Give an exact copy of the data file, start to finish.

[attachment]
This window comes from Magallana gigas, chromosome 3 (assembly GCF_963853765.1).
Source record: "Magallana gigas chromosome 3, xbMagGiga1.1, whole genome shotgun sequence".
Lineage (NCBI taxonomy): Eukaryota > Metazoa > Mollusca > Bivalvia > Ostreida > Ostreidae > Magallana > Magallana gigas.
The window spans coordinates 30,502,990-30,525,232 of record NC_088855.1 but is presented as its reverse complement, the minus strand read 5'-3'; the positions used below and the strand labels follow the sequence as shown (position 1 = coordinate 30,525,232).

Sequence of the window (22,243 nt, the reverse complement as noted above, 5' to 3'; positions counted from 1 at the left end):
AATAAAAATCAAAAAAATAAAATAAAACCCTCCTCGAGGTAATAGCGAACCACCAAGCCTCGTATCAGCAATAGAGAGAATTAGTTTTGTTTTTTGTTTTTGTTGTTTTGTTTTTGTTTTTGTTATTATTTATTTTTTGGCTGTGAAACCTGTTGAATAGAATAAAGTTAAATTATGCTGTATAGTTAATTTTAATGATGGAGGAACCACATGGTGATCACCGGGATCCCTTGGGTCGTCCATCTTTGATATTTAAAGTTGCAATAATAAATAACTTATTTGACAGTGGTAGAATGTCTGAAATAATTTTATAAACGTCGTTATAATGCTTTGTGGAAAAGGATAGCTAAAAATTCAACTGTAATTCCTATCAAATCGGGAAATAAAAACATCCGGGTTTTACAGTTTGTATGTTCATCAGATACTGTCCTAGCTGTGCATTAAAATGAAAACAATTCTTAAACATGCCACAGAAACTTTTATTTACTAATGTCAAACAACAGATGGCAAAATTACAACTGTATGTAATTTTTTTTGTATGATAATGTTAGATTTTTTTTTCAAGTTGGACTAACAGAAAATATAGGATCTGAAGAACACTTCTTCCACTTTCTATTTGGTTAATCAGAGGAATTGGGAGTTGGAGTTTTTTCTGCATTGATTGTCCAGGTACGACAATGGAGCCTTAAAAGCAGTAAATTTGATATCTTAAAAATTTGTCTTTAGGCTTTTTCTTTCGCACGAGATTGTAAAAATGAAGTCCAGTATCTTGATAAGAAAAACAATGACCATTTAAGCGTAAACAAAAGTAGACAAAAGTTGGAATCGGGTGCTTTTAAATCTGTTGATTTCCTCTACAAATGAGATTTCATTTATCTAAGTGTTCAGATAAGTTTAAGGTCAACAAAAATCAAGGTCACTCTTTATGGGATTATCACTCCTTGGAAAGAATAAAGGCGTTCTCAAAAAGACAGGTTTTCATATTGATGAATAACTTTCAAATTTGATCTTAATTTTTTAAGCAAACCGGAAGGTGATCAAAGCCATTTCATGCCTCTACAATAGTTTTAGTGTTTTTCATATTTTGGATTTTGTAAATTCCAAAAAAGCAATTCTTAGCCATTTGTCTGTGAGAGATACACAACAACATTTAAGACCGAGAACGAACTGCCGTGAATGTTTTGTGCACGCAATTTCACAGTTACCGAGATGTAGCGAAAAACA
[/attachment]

This window comes from Magallana gigas, chromosome 3 (assembly GCF_963853765.1).
Source record: "Magallana gigas chromosome 3, xbMagGiga1.1, whole genome shotgun sequence".
Lineage (NCBI taxonomy): Eukaryota > Metazoa > Mollusca > Bivalvia > Ostreida > Ostreidae > Magallana > Magallana gigas.
The window spans coordinates 30,502,990-30,525,232 of record NC_088855.1 but is presented as its reverse complement, the minus strand read 5'-3'; the positions used below and the strand labels follow the sequence as shown (position 1 = coordinate 30,525,232).

Sequence of the window (22,243 nt, the reverse complement as noted above, 5' to 3'; positions counted from 1 at the left end):
AATAAAAATCAAAAAAATAAAATAAAACCCTCCTCGAGGTAATAGCGAACCACCAAGCCTCGTATCAGCAATAGAGAGAATTAGTTTTGTTTTTTGTTTTTGTTGTTTTGTTTTTGTTTTTGTTATTATTTATTTTTTGGCTGTGAAACCTGTTGAATAGAATAAAGTTAAATTATGCTGTATAGTTAATTTTAATGATGGAGGAACCACATGGTGATCACCGGGATCCCTTGGGTCGTCCATCTTTGATATTTAAAGTTGCAATAATAAATAACTTATTTGACAGTGGTAGAATGTCTGAAATAATTTTATAAACGTCGTTATAATGCTTTGTGGAAAAGGATAGCTAAAAATTCAACTGTAATTCCTATCAAATCGGGAAATAAAAACATCCGGGTTTTACAGTTTGTATGTTCATCAGATACTGTCCTAGCTGTGCATTAAAATGAAAACAATTCTTAAACATGCCACAGAAACTTTTATTTACTAATGTCAAACAACAGATGGCAAAATTACAACTGTATGTAATTTTTTTTGTATGATAATGTTAGATTTTTTTTTCAAGTTGGACTAACAGAAAATATAGGATCTGAAGAACACTTCTTCCACTTTCTATTTGGTTAATCAGAGGAATTGGGAGTTGGAGTTTTTTCTGCATTGATTGTCCAGGTACGACAATGGAGCCTTAAAAGCAGTAAATTTGATATCTTAAAAATTTGTCTTTAGGCTTTTTCTTTCGCACGAGATTGTAAAAATGAAGTCCAGTATCTTGATAAGAAAAACAATGACCATTTAAGCGTAAACAAAAGTAGACAAAAGTTGGAATCGGGTGCTTTTAAATCTGTTGATTTCCTCTACAAATGAGATTTCATTTATCTAAGTGTTCAGATAAGTTTAAGGTCAACAAAAATCAAGGTCACTCTTTATGGGATTATCACTCCTTGGAAAGAATAAAGGCGTTCTCAAAAAGACAGGTTTTCATATTGATGAATAACTTTCAAATTTGATCTTAATTTTTTAAGCAAACCGGAAGGTGATCAAAGCCATTTCATGCCTCTACAATAGTTTTAGTGTTTTTCATATTTTGGATTTTGTAAATTCCAAAAAAGCAATTCTTAGCCATTTGTCTGTGAGAGATACACAACAACATTTAAGACCGAGAACGAACTGCCGTGAATGTTTTGTGCACGCAATTTCACAGTTACCGAGATGTAGCGAAAAACA